Frank WardThe Village Sign, usually called 'The Bishop' has been in place for just about 50 years. It was paid for initially by 'The Stradbroke Players' then our active amateur dramatic society.  The sign was designed by Frank Ward, a skilful artist born in the village in 1914, the fourth of nine children and who remained in touch with his family and Stradbroke until his death in 1998.

The oak for the post and the figures were given by Mr Peck, the owner of the almost derelict Stradbroke Rectory at the time. In the past, the Rectory had been a magnificent and impressive house but had by then fallen into considerable disrepair. Some of the rooms were even used for rearing chickens! Soon afterwards, it was demolished and the extensive gardens were used for the houses in what is now Bishop's Way and Woodfields. The red brick garden wall of the Old Rectory on Wilby Road still survives and the house just inside it is helpfully and accurately named 'The Bishop's View'. The two figures on the sign were two of the very few famous people who have lived in Stradbroke. 

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The Bishop was Bishop Grosseteste who was reputedly born in Town House (now Lavender & Jude) in 1168. There is a plaque to his memory in the porch of the building. It states that he became Bishop of Lincoln in 1235 and died in 1253. There was a Teachers' Training College in Lincoln and since 2012, a University which bears his name. The younger man at his feet was an itinerant poet, James Chambers who died and was buried in Stradbroke Churchyard. He was born in Soham in Cambridgeshire in 1748 and a book of his 'Poetical Works' was published in Ipswich in 1820. He begged for food and shelter in Stradbroke and the district around and in return wrote poems for his benefactors. He called himself a 'poetaster'. He therefore missed the chance of meeting Bishop Grosseteste by a little more than 500 years! Such is artistic license! However, he would surely have delighted in being represented on the Stradbroke Village Sign! The original oak sign gradually deteriorated and by 2005 it was no longer possible to repair it. To replace it in seasoned oak would have cost too much and so moulds were taken from the original carvings and a fibreglass replacement sign was made. It was completed in Colchester by Ken Morgan and then transported back to Stradbroke.  Newly bright and cheerful, it was placed back on the original post in July 2006.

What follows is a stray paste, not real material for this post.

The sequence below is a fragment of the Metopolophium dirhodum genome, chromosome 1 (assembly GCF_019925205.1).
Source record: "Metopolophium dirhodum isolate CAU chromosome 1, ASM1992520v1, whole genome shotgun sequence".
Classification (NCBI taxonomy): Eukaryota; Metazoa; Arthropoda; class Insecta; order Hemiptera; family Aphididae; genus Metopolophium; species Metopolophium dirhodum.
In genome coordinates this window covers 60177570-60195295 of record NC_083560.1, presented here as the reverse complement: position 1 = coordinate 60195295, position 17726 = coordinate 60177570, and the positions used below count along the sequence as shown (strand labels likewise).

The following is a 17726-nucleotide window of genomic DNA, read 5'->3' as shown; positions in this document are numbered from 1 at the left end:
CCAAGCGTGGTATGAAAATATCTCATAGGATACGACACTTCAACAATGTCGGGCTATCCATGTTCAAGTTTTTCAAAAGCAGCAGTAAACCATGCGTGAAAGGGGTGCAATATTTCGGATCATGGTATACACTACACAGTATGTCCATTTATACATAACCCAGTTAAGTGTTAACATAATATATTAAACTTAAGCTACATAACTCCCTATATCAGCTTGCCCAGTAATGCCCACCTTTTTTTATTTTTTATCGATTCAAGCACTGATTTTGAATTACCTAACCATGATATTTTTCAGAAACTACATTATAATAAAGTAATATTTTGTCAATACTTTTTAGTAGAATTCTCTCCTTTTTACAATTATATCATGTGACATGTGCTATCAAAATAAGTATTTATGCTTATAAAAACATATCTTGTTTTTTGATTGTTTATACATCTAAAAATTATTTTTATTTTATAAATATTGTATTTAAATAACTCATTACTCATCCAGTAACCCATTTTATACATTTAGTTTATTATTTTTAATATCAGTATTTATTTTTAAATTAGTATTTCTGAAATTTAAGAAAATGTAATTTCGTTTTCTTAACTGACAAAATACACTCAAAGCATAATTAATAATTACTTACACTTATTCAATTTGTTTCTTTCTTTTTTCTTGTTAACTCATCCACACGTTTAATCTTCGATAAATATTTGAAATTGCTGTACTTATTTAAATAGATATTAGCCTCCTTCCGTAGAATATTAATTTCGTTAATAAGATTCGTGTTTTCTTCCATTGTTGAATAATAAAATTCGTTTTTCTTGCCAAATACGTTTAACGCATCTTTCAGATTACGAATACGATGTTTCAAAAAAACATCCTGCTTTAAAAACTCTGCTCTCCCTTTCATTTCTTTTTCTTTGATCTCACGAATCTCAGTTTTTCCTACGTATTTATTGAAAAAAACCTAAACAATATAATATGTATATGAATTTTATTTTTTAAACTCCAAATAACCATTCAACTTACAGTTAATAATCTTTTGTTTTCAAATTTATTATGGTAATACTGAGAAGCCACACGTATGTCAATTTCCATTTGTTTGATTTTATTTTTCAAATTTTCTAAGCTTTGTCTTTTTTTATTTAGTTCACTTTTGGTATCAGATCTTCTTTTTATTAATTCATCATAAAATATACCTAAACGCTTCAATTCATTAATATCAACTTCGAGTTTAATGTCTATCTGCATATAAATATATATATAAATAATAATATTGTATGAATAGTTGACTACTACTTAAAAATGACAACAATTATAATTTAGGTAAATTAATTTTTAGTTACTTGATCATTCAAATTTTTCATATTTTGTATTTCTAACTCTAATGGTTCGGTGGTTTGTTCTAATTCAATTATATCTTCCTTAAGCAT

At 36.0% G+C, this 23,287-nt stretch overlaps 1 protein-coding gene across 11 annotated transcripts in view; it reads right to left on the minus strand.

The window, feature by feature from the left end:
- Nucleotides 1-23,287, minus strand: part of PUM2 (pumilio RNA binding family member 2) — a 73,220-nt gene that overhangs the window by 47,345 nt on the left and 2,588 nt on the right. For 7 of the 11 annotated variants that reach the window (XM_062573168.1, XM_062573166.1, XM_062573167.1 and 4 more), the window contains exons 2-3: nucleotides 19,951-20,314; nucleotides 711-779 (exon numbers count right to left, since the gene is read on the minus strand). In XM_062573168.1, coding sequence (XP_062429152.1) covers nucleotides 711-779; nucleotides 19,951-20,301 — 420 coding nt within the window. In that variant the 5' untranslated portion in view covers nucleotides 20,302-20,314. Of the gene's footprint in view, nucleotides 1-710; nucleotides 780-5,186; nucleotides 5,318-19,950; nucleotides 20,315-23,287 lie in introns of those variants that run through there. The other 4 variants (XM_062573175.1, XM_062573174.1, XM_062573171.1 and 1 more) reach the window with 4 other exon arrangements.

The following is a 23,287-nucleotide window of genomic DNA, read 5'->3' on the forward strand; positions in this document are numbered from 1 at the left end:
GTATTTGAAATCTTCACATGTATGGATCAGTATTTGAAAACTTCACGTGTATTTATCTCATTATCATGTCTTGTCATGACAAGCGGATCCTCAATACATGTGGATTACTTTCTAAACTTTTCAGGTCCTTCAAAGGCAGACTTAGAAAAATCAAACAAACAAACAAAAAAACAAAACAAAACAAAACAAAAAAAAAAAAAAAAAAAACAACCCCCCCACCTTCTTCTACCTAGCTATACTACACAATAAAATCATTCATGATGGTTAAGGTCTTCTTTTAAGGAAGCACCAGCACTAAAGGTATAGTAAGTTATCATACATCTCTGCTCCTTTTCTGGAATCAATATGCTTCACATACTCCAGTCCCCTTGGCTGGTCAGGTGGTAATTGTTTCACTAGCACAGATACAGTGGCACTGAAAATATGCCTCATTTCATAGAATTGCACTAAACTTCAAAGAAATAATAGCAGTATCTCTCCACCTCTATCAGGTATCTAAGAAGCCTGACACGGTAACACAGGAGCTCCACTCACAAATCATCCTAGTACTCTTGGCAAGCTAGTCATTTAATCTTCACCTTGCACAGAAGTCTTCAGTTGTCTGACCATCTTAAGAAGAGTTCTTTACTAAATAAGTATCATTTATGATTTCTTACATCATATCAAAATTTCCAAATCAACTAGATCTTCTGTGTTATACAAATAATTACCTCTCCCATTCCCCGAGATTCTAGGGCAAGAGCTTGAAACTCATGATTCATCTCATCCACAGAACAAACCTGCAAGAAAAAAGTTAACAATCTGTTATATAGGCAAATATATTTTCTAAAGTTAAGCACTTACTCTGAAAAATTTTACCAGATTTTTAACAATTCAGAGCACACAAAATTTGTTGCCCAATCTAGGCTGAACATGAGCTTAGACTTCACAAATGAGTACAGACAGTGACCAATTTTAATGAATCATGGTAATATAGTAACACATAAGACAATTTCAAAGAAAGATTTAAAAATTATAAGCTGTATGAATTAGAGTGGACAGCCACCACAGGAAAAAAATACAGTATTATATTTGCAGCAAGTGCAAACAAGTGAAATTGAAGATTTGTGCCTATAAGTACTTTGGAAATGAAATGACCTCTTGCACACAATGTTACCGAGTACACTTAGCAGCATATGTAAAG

Bishop2Sadly, by the end of 2015 our village sign had become rather shabby and was in very much in need of repainting. After some research by Don Darling, the Parish Council appointed Wayne Townsend, a local professional sign-writer to bring it back to its original condition as best he could. When 'The Bishop' was taken down in January 2016 it became very clear just how bad a state it was in. The fibreglass was sound but the whole painted surface had faded badly. Different kinds of mould and moss had established a foothold and on top of that, the sign was well covered with a layer of bird droppings.

With the help of a high pressure spray at a local car wash, the dirt and the old paint was completely removed. The fibreglass surface was then ready for a good coat of primer, a crucial and necessary step in order to ensure the new top coat would bind properly. Using some of the original photographs as a guide, Wayne matched and added the base colours.Finally, he completed the fine details,especially the Bishop's cloak, the shading on the boy's smock and the marbled effect on the base.

 

Bishop3As you can see from the photographs, he made a splendid job of it. Frank Ward would have been delighted that the design that he did all of 50 years ago was again restored to its full glory.